Mother Nature is a fickle, overbearing dame. Preventing her natural disasters is improbable, but managing her damage is possible — especially when leaders, organizations and individuals all pitch in.
That’s not to say it isn’t a daunting task. In 2012, Hurricane Sandy devastated Cuba, Jamaica and the northeastern United States. After viciously hitting the New Jersey and New York coastlines, Sandy’s effects caused more than 200 deaths and $71 billion of damage.
So, how do you go about preparing for another Hurricane Sandy? Cities and counties that are susceptible to these tropical storms should review the most innovate, cost-effective systems available — systems of storm-surge barriers, levees and dikes that protect coastal cities during disaster, but also support economic realities throughout the year.
For businesses — especially ones with large groups of employees and routine heavy foot traffic — a comprehensive disaster communication plan is imperative. Certain failures during Hurricane Sandy underscored the importance of internal and external communication during a large-scale natural disaster.
Emergency preparedness among families is a rather sobering topic; no one wants to think about their spouse and children suffering or being put at risk. You can prevent some of the problems that many Hurricane Sandy victims experienced by learning from their unfortunate mistakes.
Right before Sandy ravaged the East Coast, regional residents were being advised to take standard precautions such as shoring up potential home hazards and turning off gas and water supplies before evacuating.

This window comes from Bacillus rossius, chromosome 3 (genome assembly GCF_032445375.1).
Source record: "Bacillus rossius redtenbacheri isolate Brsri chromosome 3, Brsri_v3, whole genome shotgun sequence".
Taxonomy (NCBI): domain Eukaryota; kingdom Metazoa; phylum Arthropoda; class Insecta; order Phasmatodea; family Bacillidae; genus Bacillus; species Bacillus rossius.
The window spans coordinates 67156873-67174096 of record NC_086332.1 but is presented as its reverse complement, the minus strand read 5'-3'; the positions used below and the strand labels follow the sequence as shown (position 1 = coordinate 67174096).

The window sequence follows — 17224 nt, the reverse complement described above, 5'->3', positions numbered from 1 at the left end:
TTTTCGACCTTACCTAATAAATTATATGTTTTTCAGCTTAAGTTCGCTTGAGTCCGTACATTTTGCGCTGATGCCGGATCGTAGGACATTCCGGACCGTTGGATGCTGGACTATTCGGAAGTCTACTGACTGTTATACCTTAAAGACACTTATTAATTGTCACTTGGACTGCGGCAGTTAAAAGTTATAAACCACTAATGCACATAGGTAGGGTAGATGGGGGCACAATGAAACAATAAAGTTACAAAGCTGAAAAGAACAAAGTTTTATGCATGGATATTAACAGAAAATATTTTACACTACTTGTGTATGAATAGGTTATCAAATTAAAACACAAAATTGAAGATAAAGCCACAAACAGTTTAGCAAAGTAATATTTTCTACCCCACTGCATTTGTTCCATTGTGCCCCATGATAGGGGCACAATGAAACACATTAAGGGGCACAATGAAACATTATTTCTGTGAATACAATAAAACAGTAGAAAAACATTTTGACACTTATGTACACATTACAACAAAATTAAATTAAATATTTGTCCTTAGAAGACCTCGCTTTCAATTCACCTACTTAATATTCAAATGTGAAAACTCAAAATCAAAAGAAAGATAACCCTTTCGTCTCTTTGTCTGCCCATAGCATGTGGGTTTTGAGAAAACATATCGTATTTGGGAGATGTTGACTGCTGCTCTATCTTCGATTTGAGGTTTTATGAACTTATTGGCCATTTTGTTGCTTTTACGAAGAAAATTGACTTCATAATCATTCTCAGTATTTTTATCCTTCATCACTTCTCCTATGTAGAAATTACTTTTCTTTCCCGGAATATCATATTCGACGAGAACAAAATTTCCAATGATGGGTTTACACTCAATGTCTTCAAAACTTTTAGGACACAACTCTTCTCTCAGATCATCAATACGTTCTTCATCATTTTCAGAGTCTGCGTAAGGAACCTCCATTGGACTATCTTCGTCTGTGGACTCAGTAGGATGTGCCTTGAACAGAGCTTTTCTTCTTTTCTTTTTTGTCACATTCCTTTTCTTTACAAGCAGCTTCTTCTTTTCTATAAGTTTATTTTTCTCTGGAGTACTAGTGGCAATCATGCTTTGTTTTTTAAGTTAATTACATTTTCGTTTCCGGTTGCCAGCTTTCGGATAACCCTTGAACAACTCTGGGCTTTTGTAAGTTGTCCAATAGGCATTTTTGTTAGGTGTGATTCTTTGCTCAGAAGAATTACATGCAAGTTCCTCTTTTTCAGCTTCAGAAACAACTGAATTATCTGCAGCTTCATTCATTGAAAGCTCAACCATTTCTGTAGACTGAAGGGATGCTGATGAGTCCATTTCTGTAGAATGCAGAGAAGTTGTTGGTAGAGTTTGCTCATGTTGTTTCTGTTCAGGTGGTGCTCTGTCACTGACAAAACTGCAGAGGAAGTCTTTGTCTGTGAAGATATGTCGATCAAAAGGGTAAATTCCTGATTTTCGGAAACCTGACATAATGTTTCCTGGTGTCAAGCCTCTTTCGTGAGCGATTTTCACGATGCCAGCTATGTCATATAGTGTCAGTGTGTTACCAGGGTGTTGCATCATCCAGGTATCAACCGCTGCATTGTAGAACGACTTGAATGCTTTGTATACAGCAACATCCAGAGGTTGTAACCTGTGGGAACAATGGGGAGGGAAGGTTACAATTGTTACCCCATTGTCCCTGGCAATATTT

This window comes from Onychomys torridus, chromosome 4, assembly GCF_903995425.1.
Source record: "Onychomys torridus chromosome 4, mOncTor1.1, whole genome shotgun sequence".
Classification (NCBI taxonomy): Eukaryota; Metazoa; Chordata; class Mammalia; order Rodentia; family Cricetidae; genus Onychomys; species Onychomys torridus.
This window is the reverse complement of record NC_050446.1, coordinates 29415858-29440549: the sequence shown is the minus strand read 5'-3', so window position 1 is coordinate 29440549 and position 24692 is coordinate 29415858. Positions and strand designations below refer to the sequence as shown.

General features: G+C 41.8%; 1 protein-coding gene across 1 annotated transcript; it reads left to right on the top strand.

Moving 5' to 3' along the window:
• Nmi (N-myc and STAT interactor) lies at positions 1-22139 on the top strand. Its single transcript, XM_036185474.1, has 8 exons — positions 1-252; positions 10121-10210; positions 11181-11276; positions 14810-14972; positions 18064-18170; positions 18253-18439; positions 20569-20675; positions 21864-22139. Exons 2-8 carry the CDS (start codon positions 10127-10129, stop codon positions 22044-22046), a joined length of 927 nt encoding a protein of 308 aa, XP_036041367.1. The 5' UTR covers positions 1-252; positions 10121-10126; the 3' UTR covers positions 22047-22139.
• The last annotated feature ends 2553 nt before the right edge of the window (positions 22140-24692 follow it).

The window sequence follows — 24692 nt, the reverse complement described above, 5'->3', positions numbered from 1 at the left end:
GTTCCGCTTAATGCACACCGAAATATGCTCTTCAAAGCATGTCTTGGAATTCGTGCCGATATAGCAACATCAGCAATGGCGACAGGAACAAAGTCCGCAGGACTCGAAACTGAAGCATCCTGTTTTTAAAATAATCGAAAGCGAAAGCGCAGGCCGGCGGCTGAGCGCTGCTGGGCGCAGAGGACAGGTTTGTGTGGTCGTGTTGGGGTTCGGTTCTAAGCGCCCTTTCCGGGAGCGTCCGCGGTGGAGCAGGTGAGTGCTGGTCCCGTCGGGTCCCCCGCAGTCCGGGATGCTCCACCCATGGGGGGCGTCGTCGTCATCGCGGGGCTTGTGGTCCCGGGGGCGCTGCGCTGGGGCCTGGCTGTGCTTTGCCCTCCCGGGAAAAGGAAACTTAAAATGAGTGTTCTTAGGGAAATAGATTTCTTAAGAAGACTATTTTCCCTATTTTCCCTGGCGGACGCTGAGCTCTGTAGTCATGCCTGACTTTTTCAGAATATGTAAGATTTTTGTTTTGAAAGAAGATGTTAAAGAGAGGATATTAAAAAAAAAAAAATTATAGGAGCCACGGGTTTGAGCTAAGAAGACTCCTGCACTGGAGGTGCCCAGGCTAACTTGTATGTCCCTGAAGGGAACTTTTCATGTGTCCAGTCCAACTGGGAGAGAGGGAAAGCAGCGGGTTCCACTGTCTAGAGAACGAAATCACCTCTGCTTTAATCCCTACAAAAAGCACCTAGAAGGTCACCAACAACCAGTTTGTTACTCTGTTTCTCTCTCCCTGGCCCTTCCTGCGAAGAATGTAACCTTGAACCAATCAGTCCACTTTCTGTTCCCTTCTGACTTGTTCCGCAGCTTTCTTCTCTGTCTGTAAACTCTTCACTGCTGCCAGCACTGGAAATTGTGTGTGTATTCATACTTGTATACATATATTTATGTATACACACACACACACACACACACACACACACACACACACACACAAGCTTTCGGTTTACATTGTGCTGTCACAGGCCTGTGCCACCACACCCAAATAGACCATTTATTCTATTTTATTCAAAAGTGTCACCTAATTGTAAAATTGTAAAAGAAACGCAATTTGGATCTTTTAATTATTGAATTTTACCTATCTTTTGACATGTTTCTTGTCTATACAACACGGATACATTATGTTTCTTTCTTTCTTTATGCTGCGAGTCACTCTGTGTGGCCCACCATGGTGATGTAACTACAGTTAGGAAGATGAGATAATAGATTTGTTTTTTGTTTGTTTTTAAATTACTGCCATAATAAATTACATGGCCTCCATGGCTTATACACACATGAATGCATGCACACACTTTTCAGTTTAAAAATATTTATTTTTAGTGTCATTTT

Still, that’s reactive preparedness. Proactive measures make a bigger difference in your family’s well-being. Prudent food and water storage is one of many steps that can put you in the best situation possible, in case a disaster such as Hurricane Sandy strikes.
So if Mother Nature decides to get temperamental and volatile once again, whether it be in the form of Hurricane Sebastien, Sally or Sam, the principle of “always be prepared” rings true, as does the need for a rock-solid evacuation plan.
Categories: Preparedness Basics, Emergency Resource Guide, Preparing for a Natural Disaster
Tags: hurricane, emergency preparedness, standard precautions, reactive preparedness, natural disaster
FB/G+: Since Hurricane Sandy was so devastating, the name has been officially retired from the list of hurricane names. Yet, this doesn’t mean that there won’t be another “Sandy.” Learn how to prepare.
Twitter: Preparing for Another #HurricaneSandy (link) #emergencypreparation